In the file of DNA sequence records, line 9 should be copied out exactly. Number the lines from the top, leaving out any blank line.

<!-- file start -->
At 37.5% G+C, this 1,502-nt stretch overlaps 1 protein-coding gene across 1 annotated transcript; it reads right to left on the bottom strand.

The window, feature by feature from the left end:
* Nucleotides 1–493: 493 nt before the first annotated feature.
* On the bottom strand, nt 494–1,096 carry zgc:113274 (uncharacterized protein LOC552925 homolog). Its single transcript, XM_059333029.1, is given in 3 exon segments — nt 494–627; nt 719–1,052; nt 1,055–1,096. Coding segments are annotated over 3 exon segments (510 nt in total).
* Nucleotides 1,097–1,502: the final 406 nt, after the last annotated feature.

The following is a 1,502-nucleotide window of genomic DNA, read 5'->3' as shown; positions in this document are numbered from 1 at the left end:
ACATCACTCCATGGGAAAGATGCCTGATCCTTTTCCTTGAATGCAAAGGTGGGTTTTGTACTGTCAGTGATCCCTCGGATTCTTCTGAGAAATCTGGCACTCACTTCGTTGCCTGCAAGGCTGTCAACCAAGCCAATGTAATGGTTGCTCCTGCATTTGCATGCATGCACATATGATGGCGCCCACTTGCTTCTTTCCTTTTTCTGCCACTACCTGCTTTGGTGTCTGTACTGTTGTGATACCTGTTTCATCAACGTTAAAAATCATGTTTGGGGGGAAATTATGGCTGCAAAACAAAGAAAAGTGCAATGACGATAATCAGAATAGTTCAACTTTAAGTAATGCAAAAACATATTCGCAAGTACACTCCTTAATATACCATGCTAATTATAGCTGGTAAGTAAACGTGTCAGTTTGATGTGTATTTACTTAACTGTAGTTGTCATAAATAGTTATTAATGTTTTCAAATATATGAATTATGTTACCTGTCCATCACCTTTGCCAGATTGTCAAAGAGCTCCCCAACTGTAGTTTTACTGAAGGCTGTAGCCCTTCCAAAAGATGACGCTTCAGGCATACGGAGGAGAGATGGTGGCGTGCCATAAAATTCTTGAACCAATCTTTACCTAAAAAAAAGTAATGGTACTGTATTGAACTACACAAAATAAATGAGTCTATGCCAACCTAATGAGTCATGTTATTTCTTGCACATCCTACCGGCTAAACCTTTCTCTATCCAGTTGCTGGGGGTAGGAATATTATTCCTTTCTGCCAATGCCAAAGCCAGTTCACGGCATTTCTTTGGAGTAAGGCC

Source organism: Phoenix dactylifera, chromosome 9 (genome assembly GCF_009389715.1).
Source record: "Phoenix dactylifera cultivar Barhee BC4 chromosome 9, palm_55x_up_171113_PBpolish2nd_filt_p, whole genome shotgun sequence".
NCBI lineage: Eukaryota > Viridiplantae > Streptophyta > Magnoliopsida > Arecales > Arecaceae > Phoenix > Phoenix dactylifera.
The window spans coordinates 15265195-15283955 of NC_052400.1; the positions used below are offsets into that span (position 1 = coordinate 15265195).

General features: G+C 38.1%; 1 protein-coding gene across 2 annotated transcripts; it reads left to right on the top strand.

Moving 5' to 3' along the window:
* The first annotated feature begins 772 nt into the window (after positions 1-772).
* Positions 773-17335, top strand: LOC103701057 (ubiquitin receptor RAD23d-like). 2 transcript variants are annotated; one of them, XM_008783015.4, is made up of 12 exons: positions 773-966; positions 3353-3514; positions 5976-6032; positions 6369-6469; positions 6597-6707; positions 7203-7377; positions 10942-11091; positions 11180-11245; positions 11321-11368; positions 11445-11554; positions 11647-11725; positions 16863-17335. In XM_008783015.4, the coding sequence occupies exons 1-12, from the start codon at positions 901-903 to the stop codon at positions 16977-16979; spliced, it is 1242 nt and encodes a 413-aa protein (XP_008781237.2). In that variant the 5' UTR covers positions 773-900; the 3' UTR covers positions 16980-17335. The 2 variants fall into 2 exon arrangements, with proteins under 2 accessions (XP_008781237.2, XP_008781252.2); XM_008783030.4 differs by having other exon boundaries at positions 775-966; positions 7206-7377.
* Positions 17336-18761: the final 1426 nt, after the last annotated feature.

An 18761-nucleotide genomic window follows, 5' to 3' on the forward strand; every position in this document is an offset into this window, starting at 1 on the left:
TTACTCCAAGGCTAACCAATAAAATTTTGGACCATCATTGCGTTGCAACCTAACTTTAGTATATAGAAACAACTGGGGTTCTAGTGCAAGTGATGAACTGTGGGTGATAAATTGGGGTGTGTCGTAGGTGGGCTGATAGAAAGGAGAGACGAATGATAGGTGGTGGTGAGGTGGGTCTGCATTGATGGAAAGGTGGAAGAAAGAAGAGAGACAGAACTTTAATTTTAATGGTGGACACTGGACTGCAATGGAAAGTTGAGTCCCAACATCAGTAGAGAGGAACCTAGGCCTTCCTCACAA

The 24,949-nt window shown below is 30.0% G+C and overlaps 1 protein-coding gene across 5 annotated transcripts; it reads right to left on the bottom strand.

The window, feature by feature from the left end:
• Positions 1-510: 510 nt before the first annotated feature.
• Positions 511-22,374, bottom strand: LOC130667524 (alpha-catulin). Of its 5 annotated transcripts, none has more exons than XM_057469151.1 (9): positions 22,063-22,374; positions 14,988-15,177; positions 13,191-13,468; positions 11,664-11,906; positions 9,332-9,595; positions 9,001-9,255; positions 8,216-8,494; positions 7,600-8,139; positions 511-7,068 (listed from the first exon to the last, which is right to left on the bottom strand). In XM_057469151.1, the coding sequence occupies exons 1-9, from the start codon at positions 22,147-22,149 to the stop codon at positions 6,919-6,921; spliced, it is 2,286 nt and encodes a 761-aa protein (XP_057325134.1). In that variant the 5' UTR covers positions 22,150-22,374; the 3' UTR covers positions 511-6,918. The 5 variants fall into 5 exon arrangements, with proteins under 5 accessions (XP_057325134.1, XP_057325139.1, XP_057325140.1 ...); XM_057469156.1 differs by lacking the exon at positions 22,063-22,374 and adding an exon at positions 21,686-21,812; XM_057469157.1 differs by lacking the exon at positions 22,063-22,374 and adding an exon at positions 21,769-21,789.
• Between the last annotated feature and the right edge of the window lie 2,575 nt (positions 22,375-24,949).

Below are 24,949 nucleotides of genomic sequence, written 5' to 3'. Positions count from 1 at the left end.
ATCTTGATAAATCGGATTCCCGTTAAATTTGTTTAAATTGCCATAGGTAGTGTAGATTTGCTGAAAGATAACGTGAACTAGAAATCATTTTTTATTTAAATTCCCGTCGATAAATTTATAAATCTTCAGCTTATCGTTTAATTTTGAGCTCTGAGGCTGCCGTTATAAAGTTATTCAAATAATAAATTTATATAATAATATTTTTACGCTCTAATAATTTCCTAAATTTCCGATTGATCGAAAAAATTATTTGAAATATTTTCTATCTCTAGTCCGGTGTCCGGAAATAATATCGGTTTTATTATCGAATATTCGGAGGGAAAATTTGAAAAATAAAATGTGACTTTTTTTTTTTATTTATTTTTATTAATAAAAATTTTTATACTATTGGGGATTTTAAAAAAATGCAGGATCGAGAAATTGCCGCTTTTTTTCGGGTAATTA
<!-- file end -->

Source record: "Phoenix dactylifera cultivar Barhee BC4 chromosome 9, palm_55x_up_171113_PBpolish2nd_filt_p, whole genome shotgun sequence".